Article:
Lovins stresses that there are opportunities for UK industries, from Formula One designers to textiles, to play a leading role in this process – provided they make contact with each other.
A missing piece of the jigsaw is the ability to make composite panels at low cost in volumes comparable with the rate at which the car industry stamps out steel pressings. Structural composites are normally thought of as a low-volume, high-cost item, as is the case in the aerospace industry.
Lovins admits that `the traditional reliance on metal for autobodies is one of the most difficult cultural barriers to be overcome’. But he adds: `The basic elements of the production process that would meet our requirements have been individually demonstrated in the automotive, and other, industries. It remains to combine them into an integrated process.’
For example, French component maker Sotira makes semi-structural spoilers at the rate of thousands a day `with a class-A finish out of the mould’ and are going on to develop parts with higher structural loadings.
Lovins admits: `That’s not the same as making something as big as a car with the structural demands and other requirements that are put upon it’. However, he insists there are enough examples to suggest the problem can be cracked, with enough effort.
To lead the effort, Hypercar Inc has recruited David Taggart, a former Lockheed-Martin Skunk Works engineer. Taggart led a team that developed a 95% composite fighter aircraft which was a third lighter and two-thirds cheaper than its predecessor.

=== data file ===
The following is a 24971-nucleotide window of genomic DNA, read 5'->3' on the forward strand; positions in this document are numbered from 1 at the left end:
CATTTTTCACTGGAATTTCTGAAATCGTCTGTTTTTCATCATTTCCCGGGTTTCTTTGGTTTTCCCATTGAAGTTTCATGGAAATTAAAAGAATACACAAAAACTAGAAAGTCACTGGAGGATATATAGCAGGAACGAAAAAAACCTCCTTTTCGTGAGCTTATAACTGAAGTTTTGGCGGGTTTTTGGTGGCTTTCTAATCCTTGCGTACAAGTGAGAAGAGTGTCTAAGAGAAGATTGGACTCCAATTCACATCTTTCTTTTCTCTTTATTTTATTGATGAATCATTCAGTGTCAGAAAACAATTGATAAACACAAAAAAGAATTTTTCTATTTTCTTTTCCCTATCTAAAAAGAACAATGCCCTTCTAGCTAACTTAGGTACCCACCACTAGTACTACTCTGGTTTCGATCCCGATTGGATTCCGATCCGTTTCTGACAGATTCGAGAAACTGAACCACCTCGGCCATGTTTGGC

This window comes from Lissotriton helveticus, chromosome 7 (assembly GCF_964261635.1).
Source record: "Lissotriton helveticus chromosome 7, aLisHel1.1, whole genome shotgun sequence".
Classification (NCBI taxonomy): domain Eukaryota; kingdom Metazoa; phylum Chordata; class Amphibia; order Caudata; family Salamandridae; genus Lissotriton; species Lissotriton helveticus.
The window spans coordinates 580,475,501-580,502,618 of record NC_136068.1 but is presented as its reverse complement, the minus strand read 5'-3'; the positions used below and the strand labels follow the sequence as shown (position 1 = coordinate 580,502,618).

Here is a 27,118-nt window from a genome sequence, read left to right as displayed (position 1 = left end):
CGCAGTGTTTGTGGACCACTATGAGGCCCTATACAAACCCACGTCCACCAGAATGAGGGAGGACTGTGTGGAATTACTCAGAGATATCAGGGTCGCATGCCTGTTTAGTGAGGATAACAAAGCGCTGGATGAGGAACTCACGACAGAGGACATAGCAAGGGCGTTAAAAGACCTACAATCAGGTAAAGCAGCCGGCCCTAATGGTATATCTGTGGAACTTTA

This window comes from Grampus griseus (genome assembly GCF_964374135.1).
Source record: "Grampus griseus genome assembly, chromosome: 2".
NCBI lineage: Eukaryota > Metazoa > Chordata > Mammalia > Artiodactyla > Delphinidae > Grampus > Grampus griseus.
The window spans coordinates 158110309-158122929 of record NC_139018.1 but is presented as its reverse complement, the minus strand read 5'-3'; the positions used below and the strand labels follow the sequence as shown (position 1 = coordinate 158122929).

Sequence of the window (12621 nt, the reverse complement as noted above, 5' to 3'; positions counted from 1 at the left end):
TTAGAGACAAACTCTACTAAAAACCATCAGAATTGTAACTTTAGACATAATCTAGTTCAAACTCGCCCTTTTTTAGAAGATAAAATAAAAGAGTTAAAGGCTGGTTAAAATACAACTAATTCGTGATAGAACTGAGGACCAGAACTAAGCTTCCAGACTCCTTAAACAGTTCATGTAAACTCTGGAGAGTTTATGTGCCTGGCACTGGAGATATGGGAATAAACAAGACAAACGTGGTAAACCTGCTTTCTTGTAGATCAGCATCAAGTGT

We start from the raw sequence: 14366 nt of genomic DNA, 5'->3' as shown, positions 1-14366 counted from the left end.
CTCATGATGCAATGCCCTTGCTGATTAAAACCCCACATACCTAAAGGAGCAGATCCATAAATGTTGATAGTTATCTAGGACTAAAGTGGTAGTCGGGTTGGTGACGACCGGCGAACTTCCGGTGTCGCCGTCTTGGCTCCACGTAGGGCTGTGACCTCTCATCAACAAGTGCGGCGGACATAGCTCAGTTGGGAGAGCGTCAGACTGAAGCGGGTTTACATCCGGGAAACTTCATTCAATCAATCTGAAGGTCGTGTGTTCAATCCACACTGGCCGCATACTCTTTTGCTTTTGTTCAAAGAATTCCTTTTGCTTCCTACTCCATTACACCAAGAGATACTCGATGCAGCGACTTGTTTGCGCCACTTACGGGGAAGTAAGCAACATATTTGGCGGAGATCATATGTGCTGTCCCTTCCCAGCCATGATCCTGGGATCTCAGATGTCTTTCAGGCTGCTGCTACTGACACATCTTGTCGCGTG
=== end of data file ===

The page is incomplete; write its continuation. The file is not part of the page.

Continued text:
Lovins’ insistence that a high level of integrated computing power is essential to the concept may seem surprising at first, especially to people used to desktop computers crashing. But he argues that an integrated approach will give better functionality, reliability, upgradeability and customisation, while reducing duplicated hardware.
`Cars tend to have a proliferating number of single-purpose black boxes strung together with software sticking plasters,’ he says. These are unreliable and expensive. `What we have in mind is a highly integrated software architecture which will eliminate duplicated hardware and provide unparalleled functionality and flexibility.’
All this can be made reliable, Lovins argues: `You obviously don’t want to have to reboot your Windows Automotive System as you head towards a tree.’